Heaven and the New Earth

Book: Heaven by Randy Alcorn

For the upcoming fall discipleship class, we have several books we’ll be reading (as usual) and the one we’ve been tasked to start reading before class is Heaven by Randy Alcorn. I read the first seven chapters so quickly and it was a joy. I am encouraged and am having a much easier time obeying the command found in Colossians chapter 3: “Set your mind on the things above, not on the things that are on earth.” (Colossians 3:2).

What follows are some notes from my reading so far.

I appreciate that the author urges the reader in the preface to test everything he writes by Scripture. Moving on to the introduction, he states the claim that he will further develop in the coming chapters, that our eternal home is a physical place not some “ethereal realm of disembodied spirits” (pg xviii of Introduction). The author prepares us to begin thinking about how we will live on a New Earth with physical, resurrection bodies, not floating on clouds in a place without physical definition.

In chapter one titled “Are You Looking Forward to Heaven?”, the author brings out examples of unbiblical views of Heaven causing folks to mock it, not long for it, and with some even dreading it, believing it to be a state of spiritual tedium. If we are headed to a destination, especially a place where we will spend a long time, we generally want to know something about the place. How much more that should apply to the Christian’s eternal home! The author makes a great point: “How can we set our hearts on Heaven when we have an impoverished theology of Heaven?” (pg 10)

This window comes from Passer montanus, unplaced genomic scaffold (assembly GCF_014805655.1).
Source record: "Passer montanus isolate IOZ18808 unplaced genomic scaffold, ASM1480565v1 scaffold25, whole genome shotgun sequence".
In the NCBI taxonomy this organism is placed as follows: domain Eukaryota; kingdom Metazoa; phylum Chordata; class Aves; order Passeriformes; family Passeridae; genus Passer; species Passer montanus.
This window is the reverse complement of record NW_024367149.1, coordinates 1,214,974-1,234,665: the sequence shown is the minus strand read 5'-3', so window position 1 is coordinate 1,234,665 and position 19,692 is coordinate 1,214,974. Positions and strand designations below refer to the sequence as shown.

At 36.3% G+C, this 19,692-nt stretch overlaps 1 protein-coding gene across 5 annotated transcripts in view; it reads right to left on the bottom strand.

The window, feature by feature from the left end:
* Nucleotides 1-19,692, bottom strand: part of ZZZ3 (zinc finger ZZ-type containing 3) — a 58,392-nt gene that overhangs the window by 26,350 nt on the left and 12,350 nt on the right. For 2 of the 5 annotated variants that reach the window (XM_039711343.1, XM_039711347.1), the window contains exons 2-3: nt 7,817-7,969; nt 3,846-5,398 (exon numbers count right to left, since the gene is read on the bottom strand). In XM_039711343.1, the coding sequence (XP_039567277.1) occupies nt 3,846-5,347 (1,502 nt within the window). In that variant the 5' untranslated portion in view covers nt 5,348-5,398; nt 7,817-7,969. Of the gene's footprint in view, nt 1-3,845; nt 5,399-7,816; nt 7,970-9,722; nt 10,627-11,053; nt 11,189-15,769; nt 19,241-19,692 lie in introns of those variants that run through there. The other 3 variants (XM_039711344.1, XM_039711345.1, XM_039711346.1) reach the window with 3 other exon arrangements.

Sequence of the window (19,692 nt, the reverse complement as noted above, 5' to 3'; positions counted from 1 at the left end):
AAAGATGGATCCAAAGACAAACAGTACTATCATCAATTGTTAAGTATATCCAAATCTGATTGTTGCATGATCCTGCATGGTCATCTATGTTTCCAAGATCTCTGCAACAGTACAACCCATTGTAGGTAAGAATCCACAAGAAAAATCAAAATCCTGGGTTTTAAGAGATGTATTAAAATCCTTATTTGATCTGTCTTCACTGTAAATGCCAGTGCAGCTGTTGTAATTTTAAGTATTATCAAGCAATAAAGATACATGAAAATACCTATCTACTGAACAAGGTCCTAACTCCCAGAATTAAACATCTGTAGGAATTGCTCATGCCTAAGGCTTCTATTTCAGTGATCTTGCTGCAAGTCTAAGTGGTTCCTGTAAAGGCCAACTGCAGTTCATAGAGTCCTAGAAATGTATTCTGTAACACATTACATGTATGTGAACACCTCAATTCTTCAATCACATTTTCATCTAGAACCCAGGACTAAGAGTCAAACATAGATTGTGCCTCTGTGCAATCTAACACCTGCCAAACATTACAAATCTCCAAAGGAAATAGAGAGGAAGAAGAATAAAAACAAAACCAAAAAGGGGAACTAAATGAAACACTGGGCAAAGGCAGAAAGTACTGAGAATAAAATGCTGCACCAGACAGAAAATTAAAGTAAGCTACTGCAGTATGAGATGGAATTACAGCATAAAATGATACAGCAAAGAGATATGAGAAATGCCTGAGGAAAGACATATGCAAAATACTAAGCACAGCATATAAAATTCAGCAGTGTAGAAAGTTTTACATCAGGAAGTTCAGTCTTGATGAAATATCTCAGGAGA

In chapter two, the author urges praying from Psalm 119:18 (“Open my eyes, that I may behold wonderful things from Your law”) in order to “ask God’s help to remove the blinders of our preconceived ideas about Heaven so we can understand Scripture” (pg 17).

At this point in the book, he seems to be laying the groundwork to get us thinking about a New Earth, where we will enjoy many of the things we do now, like eating and working, but all without sin, rather than imagining us as disembodied spirits floating around among clouds for all eternity.

…to be continued…